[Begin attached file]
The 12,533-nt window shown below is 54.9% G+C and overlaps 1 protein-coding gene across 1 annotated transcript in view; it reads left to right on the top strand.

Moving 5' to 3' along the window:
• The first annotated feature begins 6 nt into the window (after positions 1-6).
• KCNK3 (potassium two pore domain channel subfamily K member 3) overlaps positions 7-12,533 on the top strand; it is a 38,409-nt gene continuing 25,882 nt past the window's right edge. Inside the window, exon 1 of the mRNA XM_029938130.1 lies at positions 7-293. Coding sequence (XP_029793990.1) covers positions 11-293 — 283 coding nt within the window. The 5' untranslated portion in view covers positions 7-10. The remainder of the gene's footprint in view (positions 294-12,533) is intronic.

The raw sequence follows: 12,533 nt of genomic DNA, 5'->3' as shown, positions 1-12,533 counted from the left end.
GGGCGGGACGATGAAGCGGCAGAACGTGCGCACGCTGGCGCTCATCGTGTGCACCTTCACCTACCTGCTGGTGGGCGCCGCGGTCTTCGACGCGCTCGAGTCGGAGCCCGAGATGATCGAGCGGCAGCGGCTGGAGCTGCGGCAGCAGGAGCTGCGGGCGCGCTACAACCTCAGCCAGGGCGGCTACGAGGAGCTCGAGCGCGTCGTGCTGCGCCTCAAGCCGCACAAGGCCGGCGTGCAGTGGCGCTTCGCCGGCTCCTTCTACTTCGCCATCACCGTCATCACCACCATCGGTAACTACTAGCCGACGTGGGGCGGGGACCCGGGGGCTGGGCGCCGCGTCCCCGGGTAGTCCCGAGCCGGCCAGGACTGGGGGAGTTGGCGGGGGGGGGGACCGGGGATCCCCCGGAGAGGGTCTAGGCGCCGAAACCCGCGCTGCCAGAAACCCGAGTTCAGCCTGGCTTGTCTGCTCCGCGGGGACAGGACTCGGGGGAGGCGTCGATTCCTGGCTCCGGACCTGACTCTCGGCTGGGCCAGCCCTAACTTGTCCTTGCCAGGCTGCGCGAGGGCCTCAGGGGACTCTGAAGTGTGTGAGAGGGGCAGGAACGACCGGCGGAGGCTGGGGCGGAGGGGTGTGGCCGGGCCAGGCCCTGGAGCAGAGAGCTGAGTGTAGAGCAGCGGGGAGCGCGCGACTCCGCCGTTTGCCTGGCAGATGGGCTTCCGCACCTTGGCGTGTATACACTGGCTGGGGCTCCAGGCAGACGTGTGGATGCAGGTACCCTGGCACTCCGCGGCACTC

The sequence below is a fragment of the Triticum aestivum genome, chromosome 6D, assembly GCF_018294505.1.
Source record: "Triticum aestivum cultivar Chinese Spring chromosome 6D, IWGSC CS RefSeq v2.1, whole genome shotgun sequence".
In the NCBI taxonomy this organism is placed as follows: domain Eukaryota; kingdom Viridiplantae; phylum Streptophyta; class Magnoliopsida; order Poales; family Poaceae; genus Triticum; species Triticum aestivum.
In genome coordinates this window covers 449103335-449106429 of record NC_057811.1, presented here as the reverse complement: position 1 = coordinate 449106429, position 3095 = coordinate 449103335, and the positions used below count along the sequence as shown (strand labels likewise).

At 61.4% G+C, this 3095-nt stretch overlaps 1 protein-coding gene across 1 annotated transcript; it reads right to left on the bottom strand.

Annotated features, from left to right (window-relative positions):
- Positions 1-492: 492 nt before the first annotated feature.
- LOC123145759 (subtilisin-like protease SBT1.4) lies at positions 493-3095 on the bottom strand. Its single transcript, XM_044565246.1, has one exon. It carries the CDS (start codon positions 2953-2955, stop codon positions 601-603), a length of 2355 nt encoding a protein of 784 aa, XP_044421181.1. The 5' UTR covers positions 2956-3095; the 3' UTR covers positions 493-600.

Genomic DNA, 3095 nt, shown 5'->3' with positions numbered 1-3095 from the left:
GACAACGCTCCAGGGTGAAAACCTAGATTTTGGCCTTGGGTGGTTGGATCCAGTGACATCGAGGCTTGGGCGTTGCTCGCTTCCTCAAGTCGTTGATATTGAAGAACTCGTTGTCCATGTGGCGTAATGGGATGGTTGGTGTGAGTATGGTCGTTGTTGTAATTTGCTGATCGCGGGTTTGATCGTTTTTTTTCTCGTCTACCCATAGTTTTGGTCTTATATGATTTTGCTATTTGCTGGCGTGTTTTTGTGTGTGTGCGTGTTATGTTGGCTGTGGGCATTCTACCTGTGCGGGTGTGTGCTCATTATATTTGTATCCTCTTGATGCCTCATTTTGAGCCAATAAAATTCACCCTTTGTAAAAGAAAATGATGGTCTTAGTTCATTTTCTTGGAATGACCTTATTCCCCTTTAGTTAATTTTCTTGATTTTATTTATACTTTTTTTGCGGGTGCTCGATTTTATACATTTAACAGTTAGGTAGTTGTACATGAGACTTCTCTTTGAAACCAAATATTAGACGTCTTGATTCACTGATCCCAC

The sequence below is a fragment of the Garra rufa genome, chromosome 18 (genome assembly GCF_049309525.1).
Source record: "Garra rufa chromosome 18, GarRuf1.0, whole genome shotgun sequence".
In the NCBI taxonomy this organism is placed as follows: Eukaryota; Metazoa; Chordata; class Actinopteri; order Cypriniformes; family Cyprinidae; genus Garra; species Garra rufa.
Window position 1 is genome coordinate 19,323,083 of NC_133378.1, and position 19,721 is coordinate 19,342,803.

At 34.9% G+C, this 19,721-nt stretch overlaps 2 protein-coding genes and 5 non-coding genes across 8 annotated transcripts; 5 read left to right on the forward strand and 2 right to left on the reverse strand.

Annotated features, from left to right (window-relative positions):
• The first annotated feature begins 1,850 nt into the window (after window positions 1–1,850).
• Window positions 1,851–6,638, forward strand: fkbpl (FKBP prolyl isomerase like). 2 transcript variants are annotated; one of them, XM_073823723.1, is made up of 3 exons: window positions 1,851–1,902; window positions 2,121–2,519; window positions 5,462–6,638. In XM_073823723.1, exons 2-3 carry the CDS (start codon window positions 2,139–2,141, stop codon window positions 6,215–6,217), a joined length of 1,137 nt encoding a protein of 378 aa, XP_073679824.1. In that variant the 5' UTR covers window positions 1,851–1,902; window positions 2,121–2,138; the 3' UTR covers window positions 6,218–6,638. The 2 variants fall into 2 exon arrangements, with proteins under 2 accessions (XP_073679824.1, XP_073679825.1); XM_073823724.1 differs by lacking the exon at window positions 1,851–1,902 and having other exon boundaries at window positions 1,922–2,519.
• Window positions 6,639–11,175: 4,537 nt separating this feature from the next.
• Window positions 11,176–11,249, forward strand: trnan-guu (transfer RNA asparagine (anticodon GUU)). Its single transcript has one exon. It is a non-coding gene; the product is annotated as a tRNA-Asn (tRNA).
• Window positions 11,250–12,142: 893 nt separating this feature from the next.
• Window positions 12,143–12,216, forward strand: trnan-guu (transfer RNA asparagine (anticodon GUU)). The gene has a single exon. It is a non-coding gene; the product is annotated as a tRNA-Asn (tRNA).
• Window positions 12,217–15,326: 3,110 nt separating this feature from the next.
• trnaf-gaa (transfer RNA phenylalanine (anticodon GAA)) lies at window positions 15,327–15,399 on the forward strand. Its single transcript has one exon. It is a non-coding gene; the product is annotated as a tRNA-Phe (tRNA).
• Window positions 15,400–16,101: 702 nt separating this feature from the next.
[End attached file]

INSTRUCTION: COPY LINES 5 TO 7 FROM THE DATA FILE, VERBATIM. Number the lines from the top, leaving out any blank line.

The raw sequence follows: 12,533 nt of genomic DNA, 5'->3' as shown, positions 1-12,533 counted from the left end.
GGGCGGGACGATGAAGCGGCAGAACGTGCGCACGCTGGCGCTCATCGTGTGCACCTTCACCTACCTGCTGGTGGGCGCCGCGGTCTTCGACGCGCTCGAGTCGGAGCCCGAGATGATCGAGCGGCAGCGGCTGGAGCTGCGGCAGCAGGAGCTGCGGGCGCGCTACAACCTCAGCCAGGGCGGCTACGAGGAGCTCGAGCGCGTCGTGCTGCGCCTCAAGCCGCACAAGGCCGGCGTGCAGTGGCGCTTCGCCGGCTCCTTCTACTTCGCCATCACCGTCATCACCACCATCGGTAACTACTAGCCGACGTGGGGCGGGGACCCGGGGGCTGGGCGCCGCGTCCCCGGGTAGTCCCGAGCCGGCCAGGACTGGGGGAGTTGGCGGGGGGGGGGACCGGGGATCCCCCGGAGAGGGTCTAGGCGCCGAAACCCGCGCTGCCAGAAACCCGAGTTCAGCCTGGCTTGTCTGCTCCGCGGGGACAGGACTCGGGGGAGGCGTCGATTCCTGGCTCCGGACCTGACTCTCGGCTGGGCCAGCCCTAACTTGTCCTTGCCAGGCTGCGCGAGGGCCTCAGGGGACTCTGAAGTGTGTGAGAGGGGCAGGAACGACCGGCGGAGGCTGGGGCGGAGGGGTGTGGCCGGGCCAGGCCCTGGAGCAGAGAGCTGAGTGTAGAGCAGCGGGGAGCGCGCGACTCCGCCGTTTGCCTGGCAGATGGGCTTCCGCACCTTGGCGTGTATACACTGGCTGGGGCTCCAGGCAGACGTGTGGATGCAGGTACCCTGGCACTCCGCGGCACTC

The sequence below is a fragment of the Triticum aestivum genome, chromosome 6D, assembly GCF_018294505.1.